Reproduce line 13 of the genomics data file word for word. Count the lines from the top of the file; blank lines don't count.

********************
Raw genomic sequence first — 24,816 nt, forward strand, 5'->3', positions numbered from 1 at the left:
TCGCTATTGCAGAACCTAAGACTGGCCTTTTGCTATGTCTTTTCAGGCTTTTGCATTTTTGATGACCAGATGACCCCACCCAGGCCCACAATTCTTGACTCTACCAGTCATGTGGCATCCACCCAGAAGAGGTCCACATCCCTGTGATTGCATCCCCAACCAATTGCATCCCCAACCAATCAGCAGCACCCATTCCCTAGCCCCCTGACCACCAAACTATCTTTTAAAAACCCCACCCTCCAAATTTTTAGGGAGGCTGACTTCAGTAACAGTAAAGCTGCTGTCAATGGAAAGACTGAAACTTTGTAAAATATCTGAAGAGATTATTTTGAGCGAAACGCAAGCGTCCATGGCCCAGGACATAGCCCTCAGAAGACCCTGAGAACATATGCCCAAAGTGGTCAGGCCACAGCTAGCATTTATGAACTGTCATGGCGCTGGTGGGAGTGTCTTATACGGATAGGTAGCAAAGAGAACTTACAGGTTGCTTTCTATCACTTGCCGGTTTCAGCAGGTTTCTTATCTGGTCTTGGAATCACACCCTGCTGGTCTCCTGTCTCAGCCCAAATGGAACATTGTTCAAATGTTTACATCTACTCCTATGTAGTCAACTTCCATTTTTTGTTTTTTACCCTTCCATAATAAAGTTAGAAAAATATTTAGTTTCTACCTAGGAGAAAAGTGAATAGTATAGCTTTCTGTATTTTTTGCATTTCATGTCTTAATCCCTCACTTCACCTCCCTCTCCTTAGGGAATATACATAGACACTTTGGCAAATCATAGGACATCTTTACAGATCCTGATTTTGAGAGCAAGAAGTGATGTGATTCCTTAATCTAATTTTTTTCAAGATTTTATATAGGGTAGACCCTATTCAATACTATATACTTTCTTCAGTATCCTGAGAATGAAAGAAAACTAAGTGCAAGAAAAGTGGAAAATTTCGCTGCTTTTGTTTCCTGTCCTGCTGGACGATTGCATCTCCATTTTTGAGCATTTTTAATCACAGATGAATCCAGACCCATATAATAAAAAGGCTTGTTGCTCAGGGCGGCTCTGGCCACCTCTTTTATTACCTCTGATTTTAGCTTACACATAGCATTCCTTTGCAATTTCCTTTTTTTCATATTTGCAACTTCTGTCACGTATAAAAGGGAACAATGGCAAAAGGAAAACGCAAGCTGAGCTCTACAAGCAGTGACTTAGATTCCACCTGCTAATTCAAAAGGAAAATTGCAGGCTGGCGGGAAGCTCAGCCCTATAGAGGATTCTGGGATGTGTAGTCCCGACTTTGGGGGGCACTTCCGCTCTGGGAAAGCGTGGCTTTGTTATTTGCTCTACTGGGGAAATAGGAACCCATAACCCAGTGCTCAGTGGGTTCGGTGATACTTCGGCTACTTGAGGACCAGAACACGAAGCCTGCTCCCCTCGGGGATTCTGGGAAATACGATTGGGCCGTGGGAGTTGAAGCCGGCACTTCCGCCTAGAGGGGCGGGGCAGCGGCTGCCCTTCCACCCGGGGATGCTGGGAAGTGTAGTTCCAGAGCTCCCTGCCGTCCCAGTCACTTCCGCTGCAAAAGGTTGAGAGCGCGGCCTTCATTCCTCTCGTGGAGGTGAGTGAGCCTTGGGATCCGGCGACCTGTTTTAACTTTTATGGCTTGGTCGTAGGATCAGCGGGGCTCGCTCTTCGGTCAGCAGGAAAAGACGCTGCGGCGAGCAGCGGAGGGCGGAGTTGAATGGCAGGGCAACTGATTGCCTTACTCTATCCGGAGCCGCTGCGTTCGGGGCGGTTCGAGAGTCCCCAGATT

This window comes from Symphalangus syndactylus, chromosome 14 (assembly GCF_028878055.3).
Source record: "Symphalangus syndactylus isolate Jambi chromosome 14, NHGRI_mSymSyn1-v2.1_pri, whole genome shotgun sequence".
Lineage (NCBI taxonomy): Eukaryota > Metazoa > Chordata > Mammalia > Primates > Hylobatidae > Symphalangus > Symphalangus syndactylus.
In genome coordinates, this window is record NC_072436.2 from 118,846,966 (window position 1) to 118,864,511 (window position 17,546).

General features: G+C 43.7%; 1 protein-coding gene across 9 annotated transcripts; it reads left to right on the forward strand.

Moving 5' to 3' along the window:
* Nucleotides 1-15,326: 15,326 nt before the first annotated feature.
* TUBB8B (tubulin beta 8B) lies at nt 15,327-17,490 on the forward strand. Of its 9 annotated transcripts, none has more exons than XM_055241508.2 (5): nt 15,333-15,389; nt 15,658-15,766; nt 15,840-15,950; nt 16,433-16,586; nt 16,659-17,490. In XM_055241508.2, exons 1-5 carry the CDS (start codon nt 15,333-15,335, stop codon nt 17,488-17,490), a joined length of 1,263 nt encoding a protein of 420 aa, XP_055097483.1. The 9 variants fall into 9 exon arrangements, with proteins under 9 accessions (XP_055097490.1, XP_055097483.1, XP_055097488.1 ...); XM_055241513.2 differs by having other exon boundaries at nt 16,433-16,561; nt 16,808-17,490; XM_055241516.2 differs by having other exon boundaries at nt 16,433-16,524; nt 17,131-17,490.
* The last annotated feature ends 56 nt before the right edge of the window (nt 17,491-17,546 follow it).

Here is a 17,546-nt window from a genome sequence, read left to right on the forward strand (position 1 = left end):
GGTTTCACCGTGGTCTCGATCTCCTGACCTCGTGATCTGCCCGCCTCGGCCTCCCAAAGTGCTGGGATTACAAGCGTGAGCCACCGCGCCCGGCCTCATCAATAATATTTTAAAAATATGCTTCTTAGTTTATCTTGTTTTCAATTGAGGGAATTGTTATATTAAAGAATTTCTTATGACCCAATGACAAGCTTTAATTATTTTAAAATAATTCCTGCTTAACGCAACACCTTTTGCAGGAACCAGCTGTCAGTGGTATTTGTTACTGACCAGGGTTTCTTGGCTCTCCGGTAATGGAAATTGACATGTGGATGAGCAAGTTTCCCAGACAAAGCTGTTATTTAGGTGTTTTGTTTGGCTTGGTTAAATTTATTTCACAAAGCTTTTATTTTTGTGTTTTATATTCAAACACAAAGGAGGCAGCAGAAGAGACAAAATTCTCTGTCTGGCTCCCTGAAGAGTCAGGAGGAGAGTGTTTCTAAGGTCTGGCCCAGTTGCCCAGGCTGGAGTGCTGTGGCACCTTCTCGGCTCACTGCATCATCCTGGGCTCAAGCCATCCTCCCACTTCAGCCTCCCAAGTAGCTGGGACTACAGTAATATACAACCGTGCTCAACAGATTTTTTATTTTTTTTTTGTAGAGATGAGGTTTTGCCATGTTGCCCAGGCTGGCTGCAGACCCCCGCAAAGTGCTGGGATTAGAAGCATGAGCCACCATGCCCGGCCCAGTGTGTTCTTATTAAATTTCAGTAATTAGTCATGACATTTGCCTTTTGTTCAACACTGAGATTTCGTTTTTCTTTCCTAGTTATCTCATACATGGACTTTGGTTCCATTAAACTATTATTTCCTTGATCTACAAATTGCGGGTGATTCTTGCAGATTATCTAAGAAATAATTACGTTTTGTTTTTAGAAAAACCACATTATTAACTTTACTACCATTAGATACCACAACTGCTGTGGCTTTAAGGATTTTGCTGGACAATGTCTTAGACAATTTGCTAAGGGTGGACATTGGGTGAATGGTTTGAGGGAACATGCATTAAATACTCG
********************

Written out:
GGTTTCACCGTGGTCTCGATCTCCTGACCTCGTGATCTGCCCGCCTCGGCCTCCCAAAGTGCTGGGATTACAAGCGTGAGCCACCGCGCCCGGCCTCATCAATAATATTTTAAAAATATGCTTCTTAGTTTATCTTGTTTTCAATTGAGGGAATTGTTATATTAAAGAATTTCTTATGACCCAATGACAAGCTTTAATTATTTTAAAATAATTCCTGCTTAACGCAACACCTTTTGCAGGAACCAGCTGTCAGTGGTATTTGTTACTGACCAGGGTTTCTTGGCTCTCCGGTAATGGAAATTGACATGTGGATGAGCAAGTTTCCCAGACAAAGCTGTTATTTAGGTGTTTTGTTTGGCTTGGTTAAATTTATTTCACAAAGCTTTTATTTTTGTGTTTTATATTCAAACACAAAGGAGGCAGCAGAAGAGACAAAATTCTCTGTCTGGCTCCCTGAAGAGTCAGGAGGAGAGTGTTTCTAAGGTCTGGCCCAGTTGCCCAGGCTGGAGTGCTGTGGCACCTTCTCGGCTCACTGCATCATCCTGGGCTCAAGCCATCCTCCCACTTCAGCCTCCCAAGTAGCTGGGACTACAGTAATATACAACCGTGCTCAACAGATTTTTTATTTTTTTTTTGTAGAGATGAGGTTTTGCCATGTTGCCCAGGCTGGCTGCAGACCCCCGCAAAGTGCTGGGATTAGAAGCATGAGCCACCATGCCCGGCCCAGTGTGTTCTTATTAAATTTCAGTAATTAGTCATGACATTTGCCTTTTGTTCAACACTGAGATTTCGTTTTTCTTTCCTAGTTATCTCATACATGGACTTTGGTTCCATTAAACTATTATTTCCTTGATCTACAAATTGCGGGTGATTCTTGCAGATTATCTAAGAAATAATTACGTTTTGTTTTTAGAAAAACCACATTATTAACTTTACTACCATTAGATACCACAACTGCTGTGGCTTTAAGGATTTTGCTGGACAATGTCTTAGACAATTTGCTAAGGGTGGACATTGGGTGAATGGTTTGAGGGAACATGCATTAAATACTCG